How has this hotel rated in the past?
- Continental Breakfast
- Free High-Speed Internet
- Room service
- Wheelchair accessibility
TripAdvisor Reviews Hotel Aspel Krakow
Travel Blogs from Krakow
... says. Again just enough information to absorb some and tune out the story telling. Pszczyna was the stop to change remaining Czech crowns to Polish zloty. Not a lot in this small town except a statue to Daisy a socialite from England who married Hans Heinrich XV and came to live in Poland. She was active in social endeavours. Lunch was at Piano Nobile. A lovely restaurant - very elegant and modern inside - not ...
... can - watch me'".
St. Mary's Basilica was breathtaking on the outside with the sun setting behind it, but also when it was dark out. But the inside was gorgeous. Everything was trimmed in gold! The alters were the most amazing I think I have ever seen besides maybe at the West Minster Abbey.
It was first built in 1290-1300 and dedicated in 1320. Later it was rebuilt in 1355-65. The tower is 54 meters high, and ever hour a bugle is played out the windows in ...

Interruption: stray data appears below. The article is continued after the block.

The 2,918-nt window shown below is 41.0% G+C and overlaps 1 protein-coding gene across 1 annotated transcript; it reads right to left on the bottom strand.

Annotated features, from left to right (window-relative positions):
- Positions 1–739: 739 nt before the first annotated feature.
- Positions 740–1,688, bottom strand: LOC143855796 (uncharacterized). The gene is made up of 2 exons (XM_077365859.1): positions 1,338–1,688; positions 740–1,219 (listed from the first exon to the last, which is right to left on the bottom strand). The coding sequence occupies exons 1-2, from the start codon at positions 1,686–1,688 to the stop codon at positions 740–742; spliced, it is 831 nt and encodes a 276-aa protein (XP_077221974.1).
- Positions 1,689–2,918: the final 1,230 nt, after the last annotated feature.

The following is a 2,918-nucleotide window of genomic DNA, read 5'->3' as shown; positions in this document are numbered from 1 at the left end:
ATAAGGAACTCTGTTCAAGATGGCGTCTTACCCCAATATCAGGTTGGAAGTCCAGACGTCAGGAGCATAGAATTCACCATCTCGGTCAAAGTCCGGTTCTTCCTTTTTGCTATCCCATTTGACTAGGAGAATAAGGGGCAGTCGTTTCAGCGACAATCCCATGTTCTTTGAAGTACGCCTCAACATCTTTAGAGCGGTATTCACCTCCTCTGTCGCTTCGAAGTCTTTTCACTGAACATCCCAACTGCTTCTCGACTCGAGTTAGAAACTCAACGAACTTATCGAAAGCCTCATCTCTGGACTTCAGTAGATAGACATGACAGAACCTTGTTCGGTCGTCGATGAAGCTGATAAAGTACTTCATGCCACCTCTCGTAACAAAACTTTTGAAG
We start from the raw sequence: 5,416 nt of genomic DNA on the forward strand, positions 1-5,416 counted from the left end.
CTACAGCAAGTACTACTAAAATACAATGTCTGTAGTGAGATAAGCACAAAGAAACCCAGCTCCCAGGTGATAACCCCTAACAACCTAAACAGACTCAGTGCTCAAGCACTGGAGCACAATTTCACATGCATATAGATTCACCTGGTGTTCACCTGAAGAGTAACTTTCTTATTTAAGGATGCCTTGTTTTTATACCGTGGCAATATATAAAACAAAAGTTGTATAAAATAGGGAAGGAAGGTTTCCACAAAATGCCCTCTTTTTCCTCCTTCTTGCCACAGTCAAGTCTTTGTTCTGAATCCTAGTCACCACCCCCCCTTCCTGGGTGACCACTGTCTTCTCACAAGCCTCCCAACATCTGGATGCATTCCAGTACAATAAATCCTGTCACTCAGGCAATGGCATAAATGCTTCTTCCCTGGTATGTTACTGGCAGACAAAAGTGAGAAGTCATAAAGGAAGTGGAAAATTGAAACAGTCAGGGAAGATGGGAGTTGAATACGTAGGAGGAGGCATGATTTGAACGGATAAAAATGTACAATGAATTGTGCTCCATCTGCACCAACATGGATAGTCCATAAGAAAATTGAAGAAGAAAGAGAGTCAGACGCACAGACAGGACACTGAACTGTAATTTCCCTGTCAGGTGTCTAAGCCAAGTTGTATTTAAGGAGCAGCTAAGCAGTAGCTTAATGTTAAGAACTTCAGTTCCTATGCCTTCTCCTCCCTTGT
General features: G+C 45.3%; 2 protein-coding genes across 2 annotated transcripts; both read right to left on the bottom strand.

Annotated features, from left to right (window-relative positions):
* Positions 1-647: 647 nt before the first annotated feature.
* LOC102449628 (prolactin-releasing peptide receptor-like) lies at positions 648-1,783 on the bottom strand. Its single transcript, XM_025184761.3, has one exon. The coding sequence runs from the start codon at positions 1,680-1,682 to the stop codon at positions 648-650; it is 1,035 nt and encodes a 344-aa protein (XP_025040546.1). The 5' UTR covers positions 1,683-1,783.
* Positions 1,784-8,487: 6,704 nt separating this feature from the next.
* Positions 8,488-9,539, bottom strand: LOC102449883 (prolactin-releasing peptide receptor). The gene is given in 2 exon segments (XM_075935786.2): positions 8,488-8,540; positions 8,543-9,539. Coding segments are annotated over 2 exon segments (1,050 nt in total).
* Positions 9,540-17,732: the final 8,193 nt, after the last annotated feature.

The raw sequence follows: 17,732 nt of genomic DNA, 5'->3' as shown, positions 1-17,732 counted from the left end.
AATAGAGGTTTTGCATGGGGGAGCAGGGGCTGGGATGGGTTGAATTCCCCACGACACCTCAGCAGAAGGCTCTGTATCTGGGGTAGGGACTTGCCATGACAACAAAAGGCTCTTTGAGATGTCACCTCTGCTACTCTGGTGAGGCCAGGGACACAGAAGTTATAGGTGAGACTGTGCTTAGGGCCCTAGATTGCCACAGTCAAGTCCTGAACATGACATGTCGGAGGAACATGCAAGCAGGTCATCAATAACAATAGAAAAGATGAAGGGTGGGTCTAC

... call, 10 people were chosen to die. When one of the men expressed agony due to his family, Saint Maximilian Kolbe volunteered to take his place. He administered Mass everyday and reassured all the other men that they would be in heaven with Mary soon. 2 weeks after no food and no water (and all the other men had died), he was still in the cell. The SS Germans were upset because they wanted to the cell so they took him and killed him with lethal injection. The ...
... Music and Costumes, so stopped for a beer whilst we watched some of the dancing (and whilst Mr H availed himself of the nearby Port-a-loo). After almost an hour, we realised that the train hadn't arrived yet (the one and only platform was adjacent to the festival site), and so set off for the Tourist Information office to make enquiries. We were told that the next train wasn't until 7pm, and we would be better off catching the bus back to Krakow. After walking to the bus stop, ...
... All hair was removed using blunt blades. Both men and women were shaven, normally in front of jeering soldiers. Sometimes naked prisoners were made to wait for hours in rooms or outside until the guards were prepared to allow them to be disinfected. The real showers were either with ice cold water or scalding hot water. Upon arrival, life was miserable and it only got worse. I think I could go on for awhile, but I do not have the energy.